With all of us now working from home for the foreseeable future, Nina and I thought we’d bring back this recurring feature — with a
So, in my post last week, I noted that one of the speakers at a recent panel I was on had suggested using a PEO for startups.
And for some businesses, it may be worth the cost.
But the truth, of course, is that for many employers, PEOs aren’t the best choice. They may…
As someone who grew up in Connecticut and watched Channel 3 news religiously (at least before the internet), Denise D’Ascenzo, the local news anchor who passed away suddenly on Saturday, was one of a kind. She was professional, authoritative, knowledgeable, and humble.
I loved watching her both on the news and during the yearly…
It’s been far too long since our last installment from March 2019, but my ongoing dialogue with Nina Pirrotti, a prominent plaintiff’s-side employment law attorney, is back. In this post, we talked about the highlights from 2019 with a sneak peek at 2020. My thanks to Nina for her contributions. You can find her firm’s blog posts here as well.
Dan: Nina! Good to talk with you again here. I hope you had a great Thanksgiving; mine was full of turkey, stuffing and even skiing. But we have so much to talk about. It seems that 2019 has been a busy year in employment law which is kind of surprising because the economy keeps rolling on. I thought we’d look back on 2019 and look ahead to 2020.
From my perspective, it’s tough trying to recap 2019 in just one or two paragraphs. The most obviously trendline to me sees to be that the #metoo movement shows no signs of abating or of a backlash. And for people like both you and me who care about social justice, this is a great thing. Real change to root out sexual harassment has been long overdue. We’re now going to see training mandated at basically all workplaces and other changes. But will it be enough or will it stall out in 2020?
Paid FMLA is obviously another big topic but we’re really not going to see those changes until at least 2021. What else stands out to you from this past year?
Well, Dan, as you may have guessed from the two articles I wrote for the Connecticut Law Tribune in October 2018 and mid-March 2019, the critical issues raised by the #MeToo movement continue to loom large for me this year.
While we have on rare (and much publicized) occasions, seen the pendulum swing too far in the other direction, (See e.g. “’Survivor’ Contestants Apologize After #Me Too” Backlash”), the movement has largely been a force for healthy, overdue change.…
What does it feel like winning the lottery? I don’t know but it has to feel a lot like getting picked for jury duty.
(Wait, am I the only one to get excited at the prospect of jury duty? <grins sheepishly>)
If you’ve been reading this blog long enough, you may remember that I’ve been called to jury duty before. Sometimes, it’s been cancelled but back in 2011, I made it all the way to a courtroom — only to be dismissed when I noted that I knew the attorneys at both lawfirms.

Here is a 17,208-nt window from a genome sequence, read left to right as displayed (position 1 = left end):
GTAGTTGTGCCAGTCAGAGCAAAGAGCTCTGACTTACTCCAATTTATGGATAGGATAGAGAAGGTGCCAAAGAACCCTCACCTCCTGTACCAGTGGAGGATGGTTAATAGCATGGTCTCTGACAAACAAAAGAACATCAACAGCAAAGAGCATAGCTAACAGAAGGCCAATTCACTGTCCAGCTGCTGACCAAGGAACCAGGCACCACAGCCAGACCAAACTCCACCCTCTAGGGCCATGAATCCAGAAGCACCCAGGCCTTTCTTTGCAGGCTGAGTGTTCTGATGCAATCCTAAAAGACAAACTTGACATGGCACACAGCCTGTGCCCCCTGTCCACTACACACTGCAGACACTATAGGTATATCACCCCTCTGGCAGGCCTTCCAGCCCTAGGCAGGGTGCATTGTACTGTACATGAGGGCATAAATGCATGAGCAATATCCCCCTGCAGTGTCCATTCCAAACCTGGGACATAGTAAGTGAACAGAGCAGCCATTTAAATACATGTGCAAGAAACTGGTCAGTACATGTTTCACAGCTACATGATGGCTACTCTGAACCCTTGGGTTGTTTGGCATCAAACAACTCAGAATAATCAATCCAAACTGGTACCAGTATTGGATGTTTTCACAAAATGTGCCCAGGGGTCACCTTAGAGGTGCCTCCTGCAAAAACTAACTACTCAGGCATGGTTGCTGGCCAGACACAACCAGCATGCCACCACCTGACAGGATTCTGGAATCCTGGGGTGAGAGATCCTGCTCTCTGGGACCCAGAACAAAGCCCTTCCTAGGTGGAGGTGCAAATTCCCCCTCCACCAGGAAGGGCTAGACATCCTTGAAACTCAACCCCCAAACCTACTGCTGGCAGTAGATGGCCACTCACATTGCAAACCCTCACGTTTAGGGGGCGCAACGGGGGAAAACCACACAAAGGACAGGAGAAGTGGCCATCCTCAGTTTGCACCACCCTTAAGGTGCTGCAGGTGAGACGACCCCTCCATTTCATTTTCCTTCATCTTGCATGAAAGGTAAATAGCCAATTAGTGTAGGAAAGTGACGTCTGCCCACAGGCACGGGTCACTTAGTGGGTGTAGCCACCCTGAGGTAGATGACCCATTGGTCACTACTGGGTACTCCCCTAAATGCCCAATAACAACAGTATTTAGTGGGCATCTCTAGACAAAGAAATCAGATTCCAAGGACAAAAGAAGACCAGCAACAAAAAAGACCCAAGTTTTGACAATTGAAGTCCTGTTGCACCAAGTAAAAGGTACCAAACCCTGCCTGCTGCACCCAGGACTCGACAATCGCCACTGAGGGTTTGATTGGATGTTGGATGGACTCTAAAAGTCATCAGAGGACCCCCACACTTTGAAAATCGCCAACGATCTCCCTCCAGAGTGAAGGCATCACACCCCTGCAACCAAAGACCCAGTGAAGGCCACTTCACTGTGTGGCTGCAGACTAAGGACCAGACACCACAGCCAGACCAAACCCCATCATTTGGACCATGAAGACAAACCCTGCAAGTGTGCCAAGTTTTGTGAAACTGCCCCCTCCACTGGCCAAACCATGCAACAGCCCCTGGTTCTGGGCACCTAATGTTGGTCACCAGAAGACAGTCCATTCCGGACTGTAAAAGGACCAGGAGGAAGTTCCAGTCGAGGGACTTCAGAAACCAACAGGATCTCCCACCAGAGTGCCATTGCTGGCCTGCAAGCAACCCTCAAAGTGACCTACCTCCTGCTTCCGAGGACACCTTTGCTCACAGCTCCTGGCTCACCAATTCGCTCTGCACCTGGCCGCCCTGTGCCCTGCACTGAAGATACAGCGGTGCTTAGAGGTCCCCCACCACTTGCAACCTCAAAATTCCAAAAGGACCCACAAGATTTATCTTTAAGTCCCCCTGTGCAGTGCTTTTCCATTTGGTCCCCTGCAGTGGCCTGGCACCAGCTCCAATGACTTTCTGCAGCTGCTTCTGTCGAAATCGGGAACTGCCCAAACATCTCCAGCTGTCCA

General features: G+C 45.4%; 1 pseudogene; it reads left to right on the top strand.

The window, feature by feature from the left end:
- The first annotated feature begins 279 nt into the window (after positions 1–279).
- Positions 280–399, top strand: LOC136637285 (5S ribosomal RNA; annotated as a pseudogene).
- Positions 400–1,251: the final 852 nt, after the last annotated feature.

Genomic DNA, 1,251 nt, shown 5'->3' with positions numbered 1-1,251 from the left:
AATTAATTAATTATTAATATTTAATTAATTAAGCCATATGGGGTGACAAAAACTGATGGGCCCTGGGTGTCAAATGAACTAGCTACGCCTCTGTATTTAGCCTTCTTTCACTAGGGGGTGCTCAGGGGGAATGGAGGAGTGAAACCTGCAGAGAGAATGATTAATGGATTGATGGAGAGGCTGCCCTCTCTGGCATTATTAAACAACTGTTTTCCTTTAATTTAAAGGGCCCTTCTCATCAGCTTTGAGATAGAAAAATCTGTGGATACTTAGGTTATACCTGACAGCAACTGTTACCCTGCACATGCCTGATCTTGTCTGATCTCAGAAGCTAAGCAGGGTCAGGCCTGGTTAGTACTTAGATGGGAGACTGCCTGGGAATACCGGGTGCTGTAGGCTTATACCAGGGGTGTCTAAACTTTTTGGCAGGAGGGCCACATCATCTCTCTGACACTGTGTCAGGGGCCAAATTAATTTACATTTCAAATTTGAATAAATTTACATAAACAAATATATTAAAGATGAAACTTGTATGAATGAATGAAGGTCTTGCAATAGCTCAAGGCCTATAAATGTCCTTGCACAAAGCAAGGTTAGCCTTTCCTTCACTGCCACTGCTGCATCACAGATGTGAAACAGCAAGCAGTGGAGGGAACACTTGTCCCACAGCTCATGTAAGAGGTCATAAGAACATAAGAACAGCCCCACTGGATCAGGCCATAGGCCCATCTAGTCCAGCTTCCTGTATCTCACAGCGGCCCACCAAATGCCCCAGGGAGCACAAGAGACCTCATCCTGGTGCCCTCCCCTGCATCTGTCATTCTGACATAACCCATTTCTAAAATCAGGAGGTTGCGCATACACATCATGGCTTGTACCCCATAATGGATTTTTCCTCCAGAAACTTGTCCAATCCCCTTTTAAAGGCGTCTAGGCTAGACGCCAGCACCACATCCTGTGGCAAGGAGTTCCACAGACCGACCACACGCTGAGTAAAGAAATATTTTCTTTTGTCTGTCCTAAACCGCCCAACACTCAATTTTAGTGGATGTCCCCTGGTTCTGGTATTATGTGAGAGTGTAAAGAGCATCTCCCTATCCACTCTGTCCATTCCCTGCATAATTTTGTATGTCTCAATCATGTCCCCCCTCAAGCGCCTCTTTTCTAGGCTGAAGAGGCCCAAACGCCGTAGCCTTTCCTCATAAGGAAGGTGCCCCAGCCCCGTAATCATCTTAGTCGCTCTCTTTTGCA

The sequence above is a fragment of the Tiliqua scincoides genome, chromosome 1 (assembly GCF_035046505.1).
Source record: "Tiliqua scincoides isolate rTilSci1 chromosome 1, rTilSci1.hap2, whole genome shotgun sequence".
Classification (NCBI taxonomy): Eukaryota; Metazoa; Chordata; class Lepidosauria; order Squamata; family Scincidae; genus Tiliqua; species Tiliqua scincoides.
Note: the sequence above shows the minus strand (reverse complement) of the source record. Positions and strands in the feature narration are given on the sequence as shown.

Anyways….I’ve been called to jury duty again next week, which gave me the inspiration for this week’s Employment Law Checklist Project post #emplawchecklist. The law is found in a different section than most — and a reminder that not all the laws that employers have to follow are in one neat package.
In fact, this might be one of more confusing employment laws out there.
The key portions of jury duty are actually found in two separate provisions. If your eyes glaze over at the laws, just skip to the summary down below.
In just a few weeks, I’ll be speaking at the CBIA’s Employment Law Conference on the topic of “Artificial Intelligence & Analytics for HR: Recruiting, Retention & Engagement”.
As I was speaking to the moderator about potential subjects of our discussion, we were arguing over whether AI is something for the future or something…
Has it really been a dozen years? Yes, it was 12 years ago today that I clicked “Publish” and put up my Welcome message to the Connecticut Employment Law Blog.
At the time, I was the first platform to discuss employment law issues with a focus on Connecticut. Now, it seems like every lawfirm…
One of the quirks of discrimination law in Connecticut concerns sexual orientation. Back in 1991, the General Assembly passed a wide-ranging bill that added sexual orientation as one of the protected classes that employers could not base decisions on.
Rather than add sexual orientation to the key employment law statute that bars discrimination…
One of my colleagues, Mike Chase has, for the last several years, been tweeting at “Crime a Day” about the various federal criminal laws and regulations that we have. Or rather, the thousands upon thousands of them. In fact, Mike has now put out a great book “How to Become a Federal Criminal” that is…
Do you ever watch a television series or see a Broadway musical and think about the employment law issues that are being raised?
(C’mon, I can’t be the only one out there.)